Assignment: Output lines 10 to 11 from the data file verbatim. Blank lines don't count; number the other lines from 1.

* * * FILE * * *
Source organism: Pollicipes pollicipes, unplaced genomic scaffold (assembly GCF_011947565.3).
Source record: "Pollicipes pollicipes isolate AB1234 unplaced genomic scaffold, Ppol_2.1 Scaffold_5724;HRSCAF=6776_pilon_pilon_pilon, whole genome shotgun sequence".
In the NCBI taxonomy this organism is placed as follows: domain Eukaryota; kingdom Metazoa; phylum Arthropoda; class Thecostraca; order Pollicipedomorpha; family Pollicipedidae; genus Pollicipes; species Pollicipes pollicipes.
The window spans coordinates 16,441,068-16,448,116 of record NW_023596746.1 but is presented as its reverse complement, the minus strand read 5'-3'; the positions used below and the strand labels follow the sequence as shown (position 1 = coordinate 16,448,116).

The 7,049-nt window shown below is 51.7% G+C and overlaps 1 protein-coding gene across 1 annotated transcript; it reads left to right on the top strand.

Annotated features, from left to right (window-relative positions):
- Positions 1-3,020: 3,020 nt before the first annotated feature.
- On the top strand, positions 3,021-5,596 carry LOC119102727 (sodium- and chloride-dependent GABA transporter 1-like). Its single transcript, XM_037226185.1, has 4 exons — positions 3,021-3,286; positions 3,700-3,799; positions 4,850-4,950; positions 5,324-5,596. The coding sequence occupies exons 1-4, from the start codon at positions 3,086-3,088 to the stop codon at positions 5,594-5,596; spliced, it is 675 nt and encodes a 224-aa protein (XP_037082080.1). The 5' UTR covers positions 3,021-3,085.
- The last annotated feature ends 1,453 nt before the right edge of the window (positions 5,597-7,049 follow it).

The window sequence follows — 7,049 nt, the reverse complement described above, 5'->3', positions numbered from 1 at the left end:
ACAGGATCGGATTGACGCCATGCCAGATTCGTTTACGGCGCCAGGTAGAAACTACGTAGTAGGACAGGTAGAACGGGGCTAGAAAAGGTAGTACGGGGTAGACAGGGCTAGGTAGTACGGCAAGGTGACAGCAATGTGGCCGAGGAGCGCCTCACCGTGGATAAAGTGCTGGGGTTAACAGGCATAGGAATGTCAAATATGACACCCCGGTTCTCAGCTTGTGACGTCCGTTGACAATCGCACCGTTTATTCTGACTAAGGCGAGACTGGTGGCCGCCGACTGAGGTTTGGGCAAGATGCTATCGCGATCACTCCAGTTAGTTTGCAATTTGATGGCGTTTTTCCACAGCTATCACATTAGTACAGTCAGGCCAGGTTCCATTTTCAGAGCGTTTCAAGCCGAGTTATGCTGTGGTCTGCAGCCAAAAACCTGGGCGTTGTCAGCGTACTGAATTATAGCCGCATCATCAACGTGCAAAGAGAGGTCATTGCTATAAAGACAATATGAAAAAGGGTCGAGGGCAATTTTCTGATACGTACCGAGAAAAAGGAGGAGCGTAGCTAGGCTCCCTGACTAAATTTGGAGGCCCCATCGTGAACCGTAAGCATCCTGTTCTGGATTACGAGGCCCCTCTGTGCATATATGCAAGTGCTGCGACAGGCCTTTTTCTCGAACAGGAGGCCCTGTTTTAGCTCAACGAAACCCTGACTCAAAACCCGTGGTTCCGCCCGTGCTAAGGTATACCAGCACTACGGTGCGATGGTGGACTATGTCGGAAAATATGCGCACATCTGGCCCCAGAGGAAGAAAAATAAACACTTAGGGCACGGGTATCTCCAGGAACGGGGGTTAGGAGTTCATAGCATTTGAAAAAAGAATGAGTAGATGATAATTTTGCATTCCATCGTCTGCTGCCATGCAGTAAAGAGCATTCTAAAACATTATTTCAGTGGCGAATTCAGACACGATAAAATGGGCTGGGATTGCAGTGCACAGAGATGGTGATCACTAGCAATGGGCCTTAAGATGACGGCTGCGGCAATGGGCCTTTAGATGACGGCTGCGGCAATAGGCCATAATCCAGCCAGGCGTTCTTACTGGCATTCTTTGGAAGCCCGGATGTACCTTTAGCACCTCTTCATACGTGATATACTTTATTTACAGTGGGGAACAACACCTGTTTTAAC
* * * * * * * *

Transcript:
The window sequence follows — 7,049 nt, the reverse complement described above, 5'->3', positions numbered from 1 at the left end:
ACAGGATCGGATTGACGCCATGCCAGATTCGTTTACGGCGCCAGGTAGAAACTACGTAGTAGGACAGGTAGAACGGGGCTAGAAAAGGTAGTACGGGGTAGACAGGGCTAGGTAGTACGGCAAGGTGACAGCAATGTGGCCGAGGAGCGCCTCACCGTGGATAAAGTGCTGGGGTTAACAGGCATAGGAATGTCAAATATGACACCCCGGTTCTCAGCTTGTGACGTCCGTTGACAATCGCACCGTTTATTCTGACTAAGGCGAGACTGGTGGCCGCCGACTGAGGTTTGGGCAAGATGCTATCGCGATCACTCCAGTTAGTTTGCAATTTGATGGCGTTTTTCCACAGCTATCACATTAGTACAGTCAGGCCAGGTTCCATTTTCAGAGCGTTTCAAGCCGAGTTATGCTGTGGTCTGCAGCCAAAAACCTGGGCGTTGTCAGCGTACTGAATTATAGCCGCATCATCAACGTGCAAAGAGAGGTCATTGCTATAAAGACAATATGAAAAAGGGTCGAGGGCAATTTTCTGATACGTACCGAGAAAAAGGAGGAGCGTAGCTAGGCTCCCTGACTAAATTTGGAGGCCCCATCGTGAACCGTAAGCATCCTGTTCTGGATTACGAGGCCCCTCTGTGCATATATGCAAGTGCTGCGACAGGCCTTTTTCTCGAACAGGAGGCCCTGTTTTAGCTCAACGAAACCCTGACTCAAAACCCGTGGTTCCGCCCGTGCTAAGGTATACCAGCACTACGGTGCGATGGTGGACTATGTCGGAAAATATGCGCACATCTGGCCCCAGAGGAAGAAAAATAAACACTTAGGGCACGGGTATCTCCAGGAACGGGGGTTAGGAGTTCATAGCATTTGAAAAAAGAATGAGTAGATGATAATTTTGCATTCCATCGTCTGCTGCCATGCAGTAAAGAGCATTCTAAAACATTATTTCAGTGGCGAATTCAGACACGATAAAATGGGCTGGGATTGCAGTGCACAGAGATGGTGATCACTAGCAATGGGCCTTAAGATGACGGCTGCGGCAATGGGCCTTTAGATGACGGCTGCGGCAATAGGCCATAATCCAGCCAGGCGTTCTTACTGGCATTCTTTGGAAGCCCGGATGTACCTTTAGCACCTCTTCATACGTGATATACTTTATTTACAGTGGGGAACAACACCTGTTTTAAC